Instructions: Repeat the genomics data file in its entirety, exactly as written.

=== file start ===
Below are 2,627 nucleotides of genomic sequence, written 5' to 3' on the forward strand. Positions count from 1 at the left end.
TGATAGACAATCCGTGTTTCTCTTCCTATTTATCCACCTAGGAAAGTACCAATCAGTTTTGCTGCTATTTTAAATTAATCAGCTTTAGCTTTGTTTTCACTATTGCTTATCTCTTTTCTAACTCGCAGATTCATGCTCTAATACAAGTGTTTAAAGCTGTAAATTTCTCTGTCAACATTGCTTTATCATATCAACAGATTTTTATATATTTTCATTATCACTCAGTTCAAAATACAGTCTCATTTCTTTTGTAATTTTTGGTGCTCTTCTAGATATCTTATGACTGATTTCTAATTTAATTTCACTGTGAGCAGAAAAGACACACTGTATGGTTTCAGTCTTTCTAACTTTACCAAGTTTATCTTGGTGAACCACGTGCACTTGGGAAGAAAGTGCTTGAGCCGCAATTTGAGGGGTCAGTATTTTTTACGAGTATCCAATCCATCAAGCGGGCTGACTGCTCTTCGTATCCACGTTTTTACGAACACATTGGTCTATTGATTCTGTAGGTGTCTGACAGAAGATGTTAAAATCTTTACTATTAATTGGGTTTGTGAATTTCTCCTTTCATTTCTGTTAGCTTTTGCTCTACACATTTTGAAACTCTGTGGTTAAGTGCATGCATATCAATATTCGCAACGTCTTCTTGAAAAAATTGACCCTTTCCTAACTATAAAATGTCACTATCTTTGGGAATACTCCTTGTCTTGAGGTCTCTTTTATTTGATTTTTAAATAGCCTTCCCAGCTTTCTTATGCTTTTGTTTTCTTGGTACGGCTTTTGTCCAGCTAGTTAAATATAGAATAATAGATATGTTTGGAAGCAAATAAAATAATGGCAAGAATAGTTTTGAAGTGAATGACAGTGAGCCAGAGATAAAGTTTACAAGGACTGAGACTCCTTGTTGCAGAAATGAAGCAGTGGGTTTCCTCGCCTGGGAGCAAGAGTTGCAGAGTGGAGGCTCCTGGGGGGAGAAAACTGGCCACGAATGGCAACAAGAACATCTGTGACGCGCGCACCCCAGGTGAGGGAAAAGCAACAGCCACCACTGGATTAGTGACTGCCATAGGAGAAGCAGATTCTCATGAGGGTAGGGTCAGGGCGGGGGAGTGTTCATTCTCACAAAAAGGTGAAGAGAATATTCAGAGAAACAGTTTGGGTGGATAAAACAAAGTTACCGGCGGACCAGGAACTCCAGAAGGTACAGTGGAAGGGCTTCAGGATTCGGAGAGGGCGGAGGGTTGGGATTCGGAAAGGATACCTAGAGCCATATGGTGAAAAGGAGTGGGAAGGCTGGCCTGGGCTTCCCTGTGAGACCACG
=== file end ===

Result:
Below are 2,627 nucleotides of genomic sequence, written 5' to 3' on the forward strand. Positions count from 1 at the left end.
TGATAGACAATCCGTGTTTCTCTTCCTATTTATCCACCTAGGAAAGTACCAATCAGTTTTGCTGCTATTTTAAATTAATCAGCTTTAGCTTTGTTTTCACTATTGCTTATCTCTTTTCTAACTCGCAGATTCATGCTCTAATACAAGTGTTTAAAGCTGTAAATTTCTCTGTCAACATTGCTTTATCATATCAACAGATTTTTATATATTTTCATTATCACTCAGTTCAAAATACAGTCTCATTTCTTTTGTAATTTTTGGTGCTCTTCTAGATATCTTATGACTGATTTCTAATTTAATTTCACTGTGAGCAGAAAAGACACACTGTATGGTTTCAGTCTTTCTAACTTTACCAAGTTTATCTTGGTGAACCACGTGCACTTGGGAAGAAAGTGCTTGAGCCGCAATTTGAGGGGTCAGTATTTTTTACGAGTATCCAATCCATCAAGCGGGCTGACTGCTCTTCGTATCCACGTTTTTACGAACACATTGGTCTATTGATTCTGTAGGTGTCTGACAGAAGATGTTAAAATCTTTACTATTAATTGGGTTTGTGAATTTCTCCTTTCATTTCTGTTAGCTTTTGCTCTACACATTTTGAAACTCTGTGGTTAAGTGCATGCATATCAATATTCGCAACGTCTTCTTGAAAAAATTGACCCTTTCCTAACTATAAAATGTCACTATCTTTGGGAATACTCCTTGTCTTGAGGTCTCTTTTATTTGATTTTTAAATAGCCTTCCCAGCTTTCTTATGCTTTTGTTTTCTTGGTACGGCTTTTGTCCAGCTAGTTAAATATAGAATAATAGATATGTTTGGAAGCAAATAAAATAATGGCAAGAATAGTTTTGAAGTGAATGACAGTGAGCCAGAGATAAAGTTTACAAGGACTGAGACTCCTTGTTGCAGAAATGAAGCAGTGGGTTTCCTCGCCTGGGAGCAAGAGTTGCAGAGTGGAGGCTCCTGGGGGGAGAAAACTGGCCACGAATGGCAACAAGAACATCTGTGACGCGCGCACCCCAGGTGAGGGAAAAGCAACAGCCACCACTGGATTAGTGACTGCCATAGGAGAAGCAGATTCTCATGAGGGTAGGGTCAGGGCGGGGGAGTGTTCATTCTCACAAAAAGGTGAAGAGAATATTCAGAGAAACAGTTTGGGTGGATAAAACAAAGTTACCGGCGGACCAGGAACTCCAGAAGGTACAGTGGAAGGGCTTCAGGATTCGGAGAGGGCGGAGGGTTGGGATTCGGAAAGGATACCTAGAGCCATATGGTGAAAAGGAGTGGGAAGGCTGGCCTGGGCTTCCCTGTGAGACCACG